It wasn’t as if the signs of social unrest had never been posted along the road to 1968. The labor troubles of the late ‘50s were a clear warning bell that the Mexican Miracle was not working milagros down at the grassroots. The slaughter of Ruben Jaramillo and his family in 1962 was a rude indicator of just how the all-powerful PRI government would respond to social agitation. On May 23 that year, Jaramillo, the last surviving lieutenant of Emiliano Zapata, was eating lunch at his home in Tlaquiltenango, Morelos, when the house was surrounded by 60 state and federal troops. Ruben, his pregnant wife and three children were thrown into army trucks and driven to a nearby archeological site where they were executed with Thompson machine guns.
Gustavo Diaz Ordaz further displayed his hard hand in breaking a doctors’ strike in 1965 after 8,000 medics walked off the job at five hospitals including the new Medical Center – doctors at public hospitals were so underpaid they had to double as cabdrivers in their off hours. Diaz Ordaz was inflexible, and the doctors were forced back to work under the threat of being summarily fired.
University campuses were restive. The military was mobilized to break a 1965 student strike at San Nicolas University in Morelia and again at the Sonora State University in 1967. The alarm clocks rang loud at the UNAM. Between 1952 and the mid-1960s, the student body had quadrupled from 22,000 to 85,000 and the battle for a place in University City triggered troubles.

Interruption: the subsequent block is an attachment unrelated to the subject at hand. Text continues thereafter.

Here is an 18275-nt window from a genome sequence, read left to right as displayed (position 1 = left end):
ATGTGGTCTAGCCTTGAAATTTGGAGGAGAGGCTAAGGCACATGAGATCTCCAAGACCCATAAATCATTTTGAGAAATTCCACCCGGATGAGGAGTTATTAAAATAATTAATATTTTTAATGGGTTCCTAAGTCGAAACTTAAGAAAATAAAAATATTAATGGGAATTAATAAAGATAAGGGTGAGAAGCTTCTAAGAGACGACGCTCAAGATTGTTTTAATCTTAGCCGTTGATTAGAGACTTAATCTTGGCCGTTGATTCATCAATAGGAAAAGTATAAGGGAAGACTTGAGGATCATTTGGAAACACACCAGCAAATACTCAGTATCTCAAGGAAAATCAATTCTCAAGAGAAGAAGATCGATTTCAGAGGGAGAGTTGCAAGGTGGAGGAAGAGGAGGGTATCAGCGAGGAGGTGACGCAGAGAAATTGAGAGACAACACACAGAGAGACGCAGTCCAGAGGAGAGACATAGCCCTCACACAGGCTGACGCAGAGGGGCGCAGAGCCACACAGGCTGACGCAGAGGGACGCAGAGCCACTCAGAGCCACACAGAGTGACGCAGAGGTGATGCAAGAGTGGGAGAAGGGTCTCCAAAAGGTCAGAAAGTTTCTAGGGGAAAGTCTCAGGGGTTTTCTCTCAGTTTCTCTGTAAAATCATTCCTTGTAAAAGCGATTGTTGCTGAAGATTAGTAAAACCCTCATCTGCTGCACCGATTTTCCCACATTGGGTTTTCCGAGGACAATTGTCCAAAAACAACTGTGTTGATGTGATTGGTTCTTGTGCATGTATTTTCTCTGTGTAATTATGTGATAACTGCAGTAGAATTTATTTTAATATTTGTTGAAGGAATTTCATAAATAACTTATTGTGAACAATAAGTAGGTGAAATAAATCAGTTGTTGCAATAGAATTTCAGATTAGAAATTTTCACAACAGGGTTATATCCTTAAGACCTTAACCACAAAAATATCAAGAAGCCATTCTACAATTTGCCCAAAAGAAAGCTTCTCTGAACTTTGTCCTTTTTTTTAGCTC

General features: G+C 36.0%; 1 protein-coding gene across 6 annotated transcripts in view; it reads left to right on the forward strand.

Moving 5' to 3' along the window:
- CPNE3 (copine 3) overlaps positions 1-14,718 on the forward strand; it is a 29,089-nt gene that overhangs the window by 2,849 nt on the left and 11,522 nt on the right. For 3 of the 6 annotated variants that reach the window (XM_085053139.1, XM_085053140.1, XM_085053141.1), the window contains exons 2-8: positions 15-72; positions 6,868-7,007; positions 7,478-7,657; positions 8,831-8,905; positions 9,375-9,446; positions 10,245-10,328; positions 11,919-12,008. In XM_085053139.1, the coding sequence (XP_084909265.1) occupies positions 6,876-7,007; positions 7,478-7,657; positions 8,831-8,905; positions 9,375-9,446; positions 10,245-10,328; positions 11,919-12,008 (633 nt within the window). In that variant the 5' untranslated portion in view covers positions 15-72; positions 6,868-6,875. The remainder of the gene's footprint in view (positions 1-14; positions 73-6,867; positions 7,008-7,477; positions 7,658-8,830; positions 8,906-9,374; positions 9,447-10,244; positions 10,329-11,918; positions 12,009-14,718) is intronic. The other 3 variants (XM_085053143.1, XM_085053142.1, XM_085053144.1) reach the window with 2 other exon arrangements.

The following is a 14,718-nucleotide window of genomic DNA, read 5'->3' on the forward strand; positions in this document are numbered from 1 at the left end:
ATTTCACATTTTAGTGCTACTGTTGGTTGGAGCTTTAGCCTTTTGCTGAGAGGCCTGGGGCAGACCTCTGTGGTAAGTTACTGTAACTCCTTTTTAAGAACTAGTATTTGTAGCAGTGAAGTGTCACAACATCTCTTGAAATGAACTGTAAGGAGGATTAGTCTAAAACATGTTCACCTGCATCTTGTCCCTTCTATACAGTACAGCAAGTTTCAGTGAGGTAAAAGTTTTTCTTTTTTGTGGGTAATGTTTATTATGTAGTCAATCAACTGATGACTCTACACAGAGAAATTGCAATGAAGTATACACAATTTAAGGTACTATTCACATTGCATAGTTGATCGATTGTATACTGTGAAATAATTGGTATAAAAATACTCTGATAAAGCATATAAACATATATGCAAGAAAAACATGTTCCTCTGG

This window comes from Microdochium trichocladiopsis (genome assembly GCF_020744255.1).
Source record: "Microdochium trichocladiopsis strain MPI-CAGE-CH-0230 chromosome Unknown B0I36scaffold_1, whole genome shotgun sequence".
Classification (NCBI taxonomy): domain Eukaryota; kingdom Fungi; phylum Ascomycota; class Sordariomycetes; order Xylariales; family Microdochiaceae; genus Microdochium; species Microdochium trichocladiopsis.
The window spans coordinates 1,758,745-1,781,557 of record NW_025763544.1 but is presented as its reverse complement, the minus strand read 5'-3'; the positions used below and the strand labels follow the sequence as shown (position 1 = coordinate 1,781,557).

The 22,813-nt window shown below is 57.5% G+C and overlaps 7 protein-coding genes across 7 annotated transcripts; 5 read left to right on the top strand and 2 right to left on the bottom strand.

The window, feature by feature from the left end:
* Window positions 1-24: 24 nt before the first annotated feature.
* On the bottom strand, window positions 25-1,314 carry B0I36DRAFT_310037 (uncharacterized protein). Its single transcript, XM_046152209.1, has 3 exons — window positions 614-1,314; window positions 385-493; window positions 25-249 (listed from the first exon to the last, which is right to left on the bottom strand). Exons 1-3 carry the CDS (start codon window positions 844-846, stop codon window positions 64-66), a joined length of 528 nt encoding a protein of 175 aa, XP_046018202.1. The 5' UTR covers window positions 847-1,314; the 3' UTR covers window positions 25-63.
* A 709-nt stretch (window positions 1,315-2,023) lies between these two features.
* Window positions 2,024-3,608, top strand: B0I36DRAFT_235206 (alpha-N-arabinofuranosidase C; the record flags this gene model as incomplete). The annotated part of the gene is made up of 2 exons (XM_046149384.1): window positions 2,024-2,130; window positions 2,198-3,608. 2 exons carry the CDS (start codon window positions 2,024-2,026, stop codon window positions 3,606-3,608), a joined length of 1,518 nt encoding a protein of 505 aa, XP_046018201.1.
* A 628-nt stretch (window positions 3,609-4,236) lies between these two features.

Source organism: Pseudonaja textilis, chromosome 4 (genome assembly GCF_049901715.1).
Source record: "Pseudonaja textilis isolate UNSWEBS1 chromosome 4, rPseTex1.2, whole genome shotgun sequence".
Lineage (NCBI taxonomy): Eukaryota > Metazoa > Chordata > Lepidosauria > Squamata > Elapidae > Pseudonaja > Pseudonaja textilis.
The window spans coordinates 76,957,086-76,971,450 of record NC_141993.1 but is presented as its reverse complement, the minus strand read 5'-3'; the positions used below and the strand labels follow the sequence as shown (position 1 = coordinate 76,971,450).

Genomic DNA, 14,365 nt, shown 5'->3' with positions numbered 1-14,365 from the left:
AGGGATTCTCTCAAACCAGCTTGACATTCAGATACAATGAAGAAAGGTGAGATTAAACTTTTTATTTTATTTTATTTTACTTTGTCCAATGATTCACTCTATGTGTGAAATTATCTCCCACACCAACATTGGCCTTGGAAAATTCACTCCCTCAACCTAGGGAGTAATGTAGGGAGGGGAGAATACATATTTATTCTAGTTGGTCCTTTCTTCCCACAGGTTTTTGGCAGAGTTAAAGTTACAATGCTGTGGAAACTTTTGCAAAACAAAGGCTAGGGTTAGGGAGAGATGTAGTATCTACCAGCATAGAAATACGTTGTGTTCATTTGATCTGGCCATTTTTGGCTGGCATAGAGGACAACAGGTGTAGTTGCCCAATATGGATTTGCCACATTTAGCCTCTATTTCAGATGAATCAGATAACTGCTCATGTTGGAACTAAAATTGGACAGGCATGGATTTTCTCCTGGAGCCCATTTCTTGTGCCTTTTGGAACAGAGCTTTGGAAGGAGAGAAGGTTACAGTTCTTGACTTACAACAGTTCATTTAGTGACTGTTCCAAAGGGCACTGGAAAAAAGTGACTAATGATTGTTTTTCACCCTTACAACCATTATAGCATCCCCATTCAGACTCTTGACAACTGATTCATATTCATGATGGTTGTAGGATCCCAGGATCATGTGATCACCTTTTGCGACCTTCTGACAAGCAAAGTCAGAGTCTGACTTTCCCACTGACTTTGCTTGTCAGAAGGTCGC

The rumbling out in what sociologist Guillermo Bonfil termed Mexico Profundo, where campesinos had been diminished to second-class citizen status, was unmistakable. The murder of Ruben Jaramillo begged an answer. At dawn on September 23, 1965, a band of “subversives” led by rural schoolteacher Arturo Gamiz attacked an army fort in Ciudad Madero in the Sierra Maestra of Chihuahua – the similarities to Fidel Castro’ assault on the Moncada Barracks could not be blurred. Although all 15 rebels were killed, the date would soon be embedded in the name of the September 23rd Communist League, Mexico’s most active urban guerilla in the 1970s.
In the southern state of Guerrero, another rural maestro, Genaro Vasquez, picked up the gun in 1963. Operating in the mountains that surround the provincial capital of Chilpancingo, Vasquez’s Revolutionary National Civic Association (ACNAR) kidnapped the rector of the state university. After a 1967 massacre at a rural school in Atoyac on the state’s Costa Grande, Lucio Cabanas, another rural teacher (rural teachers were often graduates of radicalized Normal schools), rose up in the coastal sierra, and his Party of the Poor would carry on a seven-year guerrilla war against the mal gobierno.
Despite the loud ring of the social despertador, Gustavo Diaz Ordaz’s vision had tunneled in on the coming Olympic Games and he didn’t seem to hear the din.
Excerpt from El Monstruo: Dread and Redemption in Mexico City by John Ross